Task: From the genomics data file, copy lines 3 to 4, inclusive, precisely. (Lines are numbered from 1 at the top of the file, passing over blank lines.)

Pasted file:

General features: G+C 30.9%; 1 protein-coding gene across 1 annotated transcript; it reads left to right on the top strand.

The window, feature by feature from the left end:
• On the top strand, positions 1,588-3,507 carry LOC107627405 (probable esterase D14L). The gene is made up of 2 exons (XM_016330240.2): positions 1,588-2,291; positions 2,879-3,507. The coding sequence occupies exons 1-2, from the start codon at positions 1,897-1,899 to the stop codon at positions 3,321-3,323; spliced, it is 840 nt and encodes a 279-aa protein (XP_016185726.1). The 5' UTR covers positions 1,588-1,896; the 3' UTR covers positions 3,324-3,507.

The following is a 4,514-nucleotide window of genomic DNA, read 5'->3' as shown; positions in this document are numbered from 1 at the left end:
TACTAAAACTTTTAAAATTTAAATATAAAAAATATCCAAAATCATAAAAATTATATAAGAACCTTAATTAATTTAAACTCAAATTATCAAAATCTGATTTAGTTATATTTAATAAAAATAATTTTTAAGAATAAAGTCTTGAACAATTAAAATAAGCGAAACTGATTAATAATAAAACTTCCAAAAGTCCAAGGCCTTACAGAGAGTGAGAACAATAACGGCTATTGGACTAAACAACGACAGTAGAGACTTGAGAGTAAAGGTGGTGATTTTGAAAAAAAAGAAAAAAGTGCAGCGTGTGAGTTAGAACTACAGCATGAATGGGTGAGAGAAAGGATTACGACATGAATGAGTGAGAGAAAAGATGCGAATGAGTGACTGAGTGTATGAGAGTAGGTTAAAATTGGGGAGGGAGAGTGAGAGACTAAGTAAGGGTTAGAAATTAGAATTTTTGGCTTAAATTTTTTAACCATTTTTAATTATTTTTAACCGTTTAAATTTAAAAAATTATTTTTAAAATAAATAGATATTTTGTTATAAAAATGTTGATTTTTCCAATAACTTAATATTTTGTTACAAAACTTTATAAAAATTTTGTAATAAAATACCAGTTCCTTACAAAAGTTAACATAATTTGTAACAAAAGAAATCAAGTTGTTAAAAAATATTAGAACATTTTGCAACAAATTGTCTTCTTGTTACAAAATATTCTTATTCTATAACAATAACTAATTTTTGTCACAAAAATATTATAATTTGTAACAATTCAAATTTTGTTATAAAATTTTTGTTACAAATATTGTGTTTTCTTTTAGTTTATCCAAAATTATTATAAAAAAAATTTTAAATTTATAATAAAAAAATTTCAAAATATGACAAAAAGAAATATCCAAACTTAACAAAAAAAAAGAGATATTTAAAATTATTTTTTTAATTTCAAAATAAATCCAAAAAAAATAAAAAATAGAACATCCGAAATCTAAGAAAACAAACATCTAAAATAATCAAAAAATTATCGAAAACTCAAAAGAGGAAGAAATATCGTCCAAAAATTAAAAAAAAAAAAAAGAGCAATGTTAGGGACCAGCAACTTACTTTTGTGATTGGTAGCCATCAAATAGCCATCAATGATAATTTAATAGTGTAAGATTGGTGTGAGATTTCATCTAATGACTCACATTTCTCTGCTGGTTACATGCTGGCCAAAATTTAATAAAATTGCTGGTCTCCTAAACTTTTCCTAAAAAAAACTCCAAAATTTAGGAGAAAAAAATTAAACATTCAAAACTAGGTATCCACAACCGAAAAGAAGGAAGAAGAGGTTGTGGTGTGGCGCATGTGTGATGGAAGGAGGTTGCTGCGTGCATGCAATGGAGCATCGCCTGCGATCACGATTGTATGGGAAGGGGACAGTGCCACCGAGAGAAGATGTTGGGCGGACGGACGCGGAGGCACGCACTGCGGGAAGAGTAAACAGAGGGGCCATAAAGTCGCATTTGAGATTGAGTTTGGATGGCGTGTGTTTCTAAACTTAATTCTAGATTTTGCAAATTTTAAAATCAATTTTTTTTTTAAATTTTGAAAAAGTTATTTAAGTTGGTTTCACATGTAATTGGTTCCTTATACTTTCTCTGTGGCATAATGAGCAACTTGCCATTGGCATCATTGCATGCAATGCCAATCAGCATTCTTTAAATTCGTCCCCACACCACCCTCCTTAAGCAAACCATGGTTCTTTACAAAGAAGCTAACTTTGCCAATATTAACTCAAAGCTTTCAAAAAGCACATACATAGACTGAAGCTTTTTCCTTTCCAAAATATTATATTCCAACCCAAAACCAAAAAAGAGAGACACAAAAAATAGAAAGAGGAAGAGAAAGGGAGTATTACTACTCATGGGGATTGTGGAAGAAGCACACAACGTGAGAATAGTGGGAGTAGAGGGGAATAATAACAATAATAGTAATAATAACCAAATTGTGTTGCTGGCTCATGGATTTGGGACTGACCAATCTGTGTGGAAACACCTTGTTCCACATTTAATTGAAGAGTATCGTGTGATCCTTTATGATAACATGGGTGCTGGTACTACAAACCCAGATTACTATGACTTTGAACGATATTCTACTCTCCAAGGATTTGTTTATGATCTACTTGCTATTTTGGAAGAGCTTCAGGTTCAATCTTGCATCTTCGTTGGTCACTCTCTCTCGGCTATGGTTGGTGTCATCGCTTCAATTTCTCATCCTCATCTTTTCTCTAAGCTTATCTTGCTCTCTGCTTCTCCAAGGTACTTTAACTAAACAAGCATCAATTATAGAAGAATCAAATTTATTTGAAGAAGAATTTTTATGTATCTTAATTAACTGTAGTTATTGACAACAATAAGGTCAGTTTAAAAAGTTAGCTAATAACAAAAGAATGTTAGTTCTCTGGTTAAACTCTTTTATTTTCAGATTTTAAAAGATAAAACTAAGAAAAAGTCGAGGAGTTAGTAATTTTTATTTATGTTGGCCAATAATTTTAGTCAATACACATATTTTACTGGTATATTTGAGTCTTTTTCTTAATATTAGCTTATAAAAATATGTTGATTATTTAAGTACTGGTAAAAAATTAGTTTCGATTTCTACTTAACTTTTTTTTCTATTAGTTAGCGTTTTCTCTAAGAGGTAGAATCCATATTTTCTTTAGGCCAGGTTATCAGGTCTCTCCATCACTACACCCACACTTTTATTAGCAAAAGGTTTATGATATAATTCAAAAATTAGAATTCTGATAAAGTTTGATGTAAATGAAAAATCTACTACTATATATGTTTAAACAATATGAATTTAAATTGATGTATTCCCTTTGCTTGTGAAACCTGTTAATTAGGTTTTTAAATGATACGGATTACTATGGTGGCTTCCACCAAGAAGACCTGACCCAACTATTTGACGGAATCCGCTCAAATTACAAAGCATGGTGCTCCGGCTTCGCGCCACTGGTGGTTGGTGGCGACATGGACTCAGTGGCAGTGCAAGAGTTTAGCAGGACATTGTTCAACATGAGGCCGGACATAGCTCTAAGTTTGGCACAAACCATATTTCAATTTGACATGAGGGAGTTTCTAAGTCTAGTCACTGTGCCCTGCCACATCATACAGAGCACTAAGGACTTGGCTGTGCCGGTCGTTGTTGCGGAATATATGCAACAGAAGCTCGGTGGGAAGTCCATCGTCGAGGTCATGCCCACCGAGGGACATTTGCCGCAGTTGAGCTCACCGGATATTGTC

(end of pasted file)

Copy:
• On the top strand, positions 1,588-3,507 carry LOC107627405 (probable esterase D14L). The gene is made up of 2 exons (XM_016330240.2): positions 1,588-2,291; positions 2,879-3,507. The coding sequence occupies exons 1-2, from the start codon at positions 1,897-1,899 to the stop codon at positions 3,321-3,323; spliced, it is 840 nt and encodes a 279-aa protein (XP_016185726.1). The 5' UTR covers positions 1,588-1,896; the 3' UTR covers positions 3,324-3,507.

The following is a 4,514-nucleotide window of genomic DNA, read 5'->3' as shown; positions in this document are numbered from 1 at the left end: